Enron found its way into the "Knock knock" piece when Shaw claimed Pombo voted to give a $250 million tax break to the Enron Corporation as per his vote on a 2001 bill.
"She pulled that bill far out of context," Ding said. "And, to some extent, it might mislead voters."
Ding also pointed out that Shaw has referred to Pombo as "Dick" Pombo, though he has never used the nickname.
But while such negativity garners voter attention, does it distort the facts?
"Yes, it does," claimed Cathleen Galgiani, aide to Assemblywoman Barbara Matthews of the 17th Assembly District.
Her boss has been faced with what she calls absurd claims by Republican candidate Brian McCabe.
Galgiani said McCabe has plucked select parts of Matthews' voting record in the Assembly and manipulated it to fit his campaign needs.
"Mr. McCabe has been running ads distorting Barbara Matthew's record since September," Galgiani said.
"It has distracted from the more important issues - transportation, water, jobs, education."
And, McCabe's Web site states that Matthews is misappropriating funds by sending out mail to constituents, an act that is practiced by all assembly members, Galgiani said.
"That doesn't make it right," McCabe said. "Folks who did it, regardless of (party) affiliation, shouldn't do it."
McCabe said Matthews has made accusations against him when she claimed he accepted money from Enron.
"I find it ironic that she is trying to link me to a group I have no connection with."
Katherine Maestas, Democratic candidate for the 10th Assembly district, misled voters when she claimed Lodi City Councilman Nakanishi had left the City of Lodi's Utility district "nearly bankrupt," Nakanishi said.
"That's not true. The electric department has an 'A' rating," said Nakanishi. "Anybody can check that rating with the city."
Janet Keeter, Lodi deputy city manager, confirmed Nakanishi's claim.
Andrew Acosta, Maestas' spokesman, points to a News-Sentinel article, dated Sept. 25, 2002, that states cash flow problems exist at the Lodi Electric Utility Department.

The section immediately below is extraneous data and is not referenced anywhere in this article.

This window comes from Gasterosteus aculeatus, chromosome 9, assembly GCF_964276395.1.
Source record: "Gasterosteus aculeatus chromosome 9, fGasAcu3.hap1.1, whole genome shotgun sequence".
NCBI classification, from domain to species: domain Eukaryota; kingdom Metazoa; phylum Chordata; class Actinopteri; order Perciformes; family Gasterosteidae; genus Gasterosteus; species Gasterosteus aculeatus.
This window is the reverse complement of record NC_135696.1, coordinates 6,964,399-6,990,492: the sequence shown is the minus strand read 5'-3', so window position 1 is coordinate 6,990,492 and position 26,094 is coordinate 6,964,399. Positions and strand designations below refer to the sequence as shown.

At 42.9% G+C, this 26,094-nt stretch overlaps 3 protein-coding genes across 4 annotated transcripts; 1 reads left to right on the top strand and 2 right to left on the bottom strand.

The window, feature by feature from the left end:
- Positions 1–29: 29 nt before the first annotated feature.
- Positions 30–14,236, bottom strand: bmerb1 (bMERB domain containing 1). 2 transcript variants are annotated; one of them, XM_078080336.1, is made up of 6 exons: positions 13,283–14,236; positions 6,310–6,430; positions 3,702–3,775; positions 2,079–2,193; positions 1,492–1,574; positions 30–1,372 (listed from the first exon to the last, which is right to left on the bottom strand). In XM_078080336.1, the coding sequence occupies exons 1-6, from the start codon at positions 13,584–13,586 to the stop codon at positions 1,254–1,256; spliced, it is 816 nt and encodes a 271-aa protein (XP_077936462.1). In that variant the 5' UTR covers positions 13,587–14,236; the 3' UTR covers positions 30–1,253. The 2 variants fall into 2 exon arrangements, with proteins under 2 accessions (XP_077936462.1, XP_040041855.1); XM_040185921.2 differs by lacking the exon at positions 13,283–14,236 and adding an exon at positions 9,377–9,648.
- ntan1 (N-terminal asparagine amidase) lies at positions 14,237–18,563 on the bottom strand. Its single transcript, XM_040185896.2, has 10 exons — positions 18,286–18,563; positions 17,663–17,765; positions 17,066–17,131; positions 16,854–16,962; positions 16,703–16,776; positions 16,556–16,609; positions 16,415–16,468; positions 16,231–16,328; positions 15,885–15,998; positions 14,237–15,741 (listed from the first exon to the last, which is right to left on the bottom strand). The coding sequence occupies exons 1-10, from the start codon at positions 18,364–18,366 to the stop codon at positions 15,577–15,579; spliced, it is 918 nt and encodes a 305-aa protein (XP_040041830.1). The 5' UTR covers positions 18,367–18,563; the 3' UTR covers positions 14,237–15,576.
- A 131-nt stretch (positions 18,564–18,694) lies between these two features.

The same article quotes Alan Vallow, director of Lodi's utility department, saying "it's not that dismal," concerning the financial problems.
"There is more to the tale than they would have you believe," Acosta said.
For his part, Nakanishi's campaign material has stuck to issues and his own track record as an elected official. That's a change from the primary, when Nakanishi fought fire with fire in a negative campaign for the Republican nomination.
Acosta would not comment on Nakanishi's mail advertisements that compares the ideology of the two candidates.
Maestas also claimed that Nakanishi has voted to increase taxes 30 times. When asked by local journalists to back up the contention, she agreed to provide the details but never came through.
Pombo, too, has kept his campaigning material focused on major issues. Although he has countered claims made by Shaw against his transportation voting record, he has virtually ignored the "Knock knock" mailer.
Ding said its easier for the challengers who have not served in office to attack the incumbent: The challenger has no record to defend or to have attacked.
"We don't even know who Elaine Shaw is," Ding said.
Do voters care about the negativity?
"Yes, I am bothered," said Kelly Warddrip, of Lodi. "They should just tell me what they're about and not spend so much time telling me what the opponent is about."